Building Together,

May 3--Dwight

Thanks Dorian for framing your response within the quintessential power of love. I wholeheartedly agree that love needs to be the foundation of one's life because it permeates and affects one's individual and communal experience. Yet, there are some real and perceived obstacles to attaining and recognizing that love. As a black person in America, this concept of self-love is consistently challenged because what we, as a society, value reflects the standards set by the dominant white culture. The last time I checked, being black, the other, has historically (and presently) been marginalized and unappreciated. Therefore, it is difficult to love oneself because the images and messages contradict that goal. Similarly, as a black male, enjoying the privilege of the patriarchy, I have been taught to desperately find ways to assert my entitled sense of dominance and ownership over others and things, including those bodies perceived to be below me like our black women. Here, in this intersection of race and masculinity, is where the dollar amount, the body count, and other ways of performing collides and sparks the fumes of toxic black masculinity. In a way, I, along with millions of other black men, search for our identity outside of our bodies, unable to look inward and embrace our emotions. Instead, we participate in harmful activities that act as false finish lines for our search. This crashed identity is one that many, not surprisingly, wish to attain in order to belong to and participate in a seemingly communally-imagined black masculinity. Doing so maintains ignorance (and even acceptance of that's the way it is) to the disastrous and divisive effects it has on our communities and our individual lives. While writing that sentence, I am reminded of the adage attributed to dying organizations: "We have always done it this way." Unfortunately, we reiterate that sentiment and pushback change when we say, "boys will be boys," "boys don't cry" and a plethora of other phrases that pepper our young men's childhood and adulthood.

Thus, when I think about a way to remedy this toxin, I too imagine the power of loving oneself, with the added ability to respect, love and show concern for how others love themselves. The way I love me and express that will undoubtedly be different from another black man's love for himself and how he expresses it. Yet, there is a desire for sameness in that experience. Hence, I hesitate to use the word "normal" when envisioning a healthier black masculinity. The word connotes a monolithic experience and in doing so excludes the multitude of expressions of love that exist within a new, larger, more expansive thinking of black masculinity. If we normalize an experience, we unintentionally (or intentionally) recreate the black male box, which forces many to lose their authentic self as they struggle to confirm and squeeze themselves in it. Likewise, it punishes those that remain authentic to themselves and do not fit into the strict, small, acceptable identity as a black man. In fact, we often fight, bully, and kill those who reside on the outside the box's boundaries. This box does not have space for love or for any other emotion. On the other hand, with love as the foundation of this new, expansive black masculinity, it allows black males to find and connect with themselves in a positive manner. The search turns inwards and better reflects their authentic being. In doing so, they can deal with their childhood traumas; they can interrogate the unhealthy messages of who they should be; they can picture themselves as they want to be. Additionally, the ability to love oneself enough to witness and encourage others to love themselves in their own manner is a possible key to healing the community. I know quite a few people who reportedly love themselves and are upset with how others choose to love themselves. Such behavior seems contradictory to the spirit of love, yet appears common, in part because of the presence of the single black male identity that all black men should be.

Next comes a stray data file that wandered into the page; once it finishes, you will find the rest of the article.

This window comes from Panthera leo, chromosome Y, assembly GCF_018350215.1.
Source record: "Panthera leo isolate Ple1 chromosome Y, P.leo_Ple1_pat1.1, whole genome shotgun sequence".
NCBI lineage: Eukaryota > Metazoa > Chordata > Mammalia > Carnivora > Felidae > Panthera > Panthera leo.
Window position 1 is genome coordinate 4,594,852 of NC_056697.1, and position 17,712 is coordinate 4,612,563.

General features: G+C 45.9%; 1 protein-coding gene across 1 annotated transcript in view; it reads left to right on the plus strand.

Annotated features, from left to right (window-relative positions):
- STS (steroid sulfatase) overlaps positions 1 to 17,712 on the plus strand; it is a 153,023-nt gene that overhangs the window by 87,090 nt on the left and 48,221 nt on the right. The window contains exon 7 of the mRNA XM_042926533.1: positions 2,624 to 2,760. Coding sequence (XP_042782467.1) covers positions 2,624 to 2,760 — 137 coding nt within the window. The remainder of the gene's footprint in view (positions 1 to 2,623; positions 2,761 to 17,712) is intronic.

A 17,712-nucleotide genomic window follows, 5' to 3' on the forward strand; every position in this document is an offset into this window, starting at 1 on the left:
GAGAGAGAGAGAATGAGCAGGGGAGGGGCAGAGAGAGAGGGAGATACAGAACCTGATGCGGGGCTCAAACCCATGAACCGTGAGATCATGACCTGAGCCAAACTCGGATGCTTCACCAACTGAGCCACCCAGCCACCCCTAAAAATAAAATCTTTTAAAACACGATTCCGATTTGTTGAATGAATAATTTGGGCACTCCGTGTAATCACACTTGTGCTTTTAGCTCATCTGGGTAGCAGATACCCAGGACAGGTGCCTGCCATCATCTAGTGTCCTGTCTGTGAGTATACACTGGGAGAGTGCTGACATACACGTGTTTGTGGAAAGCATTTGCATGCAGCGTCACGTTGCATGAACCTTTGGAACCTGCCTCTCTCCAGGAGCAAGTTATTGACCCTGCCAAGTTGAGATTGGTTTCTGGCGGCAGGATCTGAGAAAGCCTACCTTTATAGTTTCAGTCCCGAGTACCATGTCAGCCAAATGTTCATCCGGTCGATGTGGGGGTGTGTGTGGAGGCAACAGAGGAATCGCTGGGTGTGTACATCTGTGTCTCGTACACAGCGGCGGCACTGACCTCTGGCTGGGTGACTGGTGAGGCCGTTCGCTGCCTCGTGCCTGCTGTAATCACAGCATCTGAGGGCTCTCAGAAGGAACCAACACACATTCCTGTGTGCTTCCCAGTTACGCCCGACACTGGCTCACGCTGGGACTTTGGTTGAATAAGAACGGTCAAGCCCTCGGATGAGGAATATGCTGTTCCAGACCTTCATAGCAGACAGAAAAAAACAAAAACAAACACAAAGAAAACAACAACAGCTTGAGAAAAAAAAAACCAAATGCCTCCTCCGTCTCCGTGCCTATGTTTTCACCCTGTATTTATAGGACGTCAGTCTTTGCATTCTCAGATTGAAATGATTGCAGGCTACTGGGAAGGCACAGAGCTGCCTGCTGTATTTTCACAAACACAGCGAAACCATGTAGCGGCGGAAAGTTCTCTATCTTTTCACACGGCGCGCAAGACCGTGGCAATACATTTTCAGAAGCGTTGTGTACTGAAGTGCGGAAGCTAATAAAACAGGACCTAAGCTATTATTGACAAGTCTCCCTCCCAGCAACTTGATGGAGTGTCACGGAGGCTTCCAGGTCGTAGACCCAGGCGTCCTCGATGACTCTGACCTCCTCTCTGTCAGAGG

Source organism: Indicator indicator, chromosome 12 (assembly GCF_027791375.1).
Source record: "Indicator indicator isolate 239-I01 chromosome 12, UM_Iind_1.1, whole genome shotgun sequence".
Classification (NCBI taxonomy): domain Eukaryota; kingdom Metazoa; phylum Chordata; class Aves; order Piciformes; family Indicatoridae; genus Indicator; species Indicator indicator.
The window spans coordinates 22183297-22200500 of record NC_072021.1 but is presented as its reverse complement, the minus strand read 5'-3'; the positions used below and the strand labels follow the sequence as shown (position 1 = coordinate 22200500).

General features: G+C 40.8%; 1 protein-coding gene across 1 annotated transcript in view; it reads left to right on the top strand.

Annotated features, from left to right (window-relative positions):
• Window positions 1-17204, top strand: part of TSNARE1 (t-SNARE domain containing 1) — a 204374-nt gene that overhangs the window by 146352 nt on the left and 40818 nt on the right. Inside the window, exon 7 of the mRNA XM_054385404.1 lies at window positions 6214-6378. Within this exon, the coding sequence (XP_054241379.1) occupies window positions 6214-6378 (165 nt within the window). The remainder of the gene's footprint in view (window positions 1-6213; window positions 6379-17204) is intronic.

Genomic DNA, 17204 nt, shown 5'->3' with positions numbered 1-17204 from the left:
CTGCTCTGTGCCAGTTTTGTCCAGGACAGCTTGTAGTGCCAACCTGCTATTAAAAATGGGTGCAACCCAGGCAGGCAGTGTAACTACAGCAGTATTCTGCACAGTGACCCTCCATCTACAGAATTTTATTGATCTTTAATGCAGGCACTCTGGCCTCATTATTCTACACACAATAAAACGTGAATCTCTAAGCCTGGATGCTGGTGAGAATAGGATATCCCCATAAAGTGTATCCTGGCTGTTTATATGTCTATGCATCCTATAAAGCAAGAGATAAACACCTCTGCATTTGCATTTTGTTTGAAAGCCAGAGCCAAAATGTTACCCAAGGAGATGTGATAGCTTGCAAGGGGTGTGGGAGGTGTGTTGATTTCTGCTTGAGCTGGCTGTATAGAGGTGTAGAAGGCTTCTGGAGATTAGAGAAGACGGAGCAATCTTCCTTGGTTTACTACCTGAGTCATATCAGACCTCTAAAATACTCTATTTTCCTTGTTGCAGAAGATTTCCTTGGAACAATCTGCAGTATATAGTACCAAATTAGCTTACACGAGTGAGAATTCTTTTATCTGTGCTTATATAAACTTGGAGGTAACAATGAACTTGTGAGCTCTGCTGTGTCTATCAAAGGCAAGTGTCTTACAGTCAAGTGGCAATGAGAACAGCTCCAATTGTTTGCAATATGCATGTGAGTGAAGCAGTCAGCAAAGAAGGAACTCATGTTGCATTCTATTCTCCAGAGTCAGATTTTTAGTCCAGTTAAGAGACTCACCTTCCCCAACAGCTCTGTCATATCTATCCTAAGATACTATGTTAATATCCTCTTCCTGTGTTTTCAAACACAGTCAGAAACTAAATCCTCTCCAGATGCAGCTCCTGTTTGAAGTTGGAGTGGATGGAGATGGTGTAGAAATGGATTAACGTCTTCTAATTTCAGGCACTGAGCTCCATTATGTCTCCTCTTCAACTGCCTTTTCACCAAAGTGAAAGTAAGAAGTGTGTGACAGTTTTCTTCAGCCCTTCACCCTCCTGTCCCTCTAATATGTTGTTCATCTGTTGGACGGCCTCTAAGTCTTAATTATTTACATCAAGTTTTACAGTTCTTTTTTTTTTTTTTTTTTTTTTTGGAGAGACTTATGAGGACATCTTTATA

I'll end with a quote from Einstein: "We cannot solve our problems with the same kind of thinking we used when we created them.” If we want to successfully reimagine a healthier black masculinity, we have to first acknowledge the roots of the issue and then think creatively, outside of the (black male) box, to create something new and different, one grounded in love of self and others.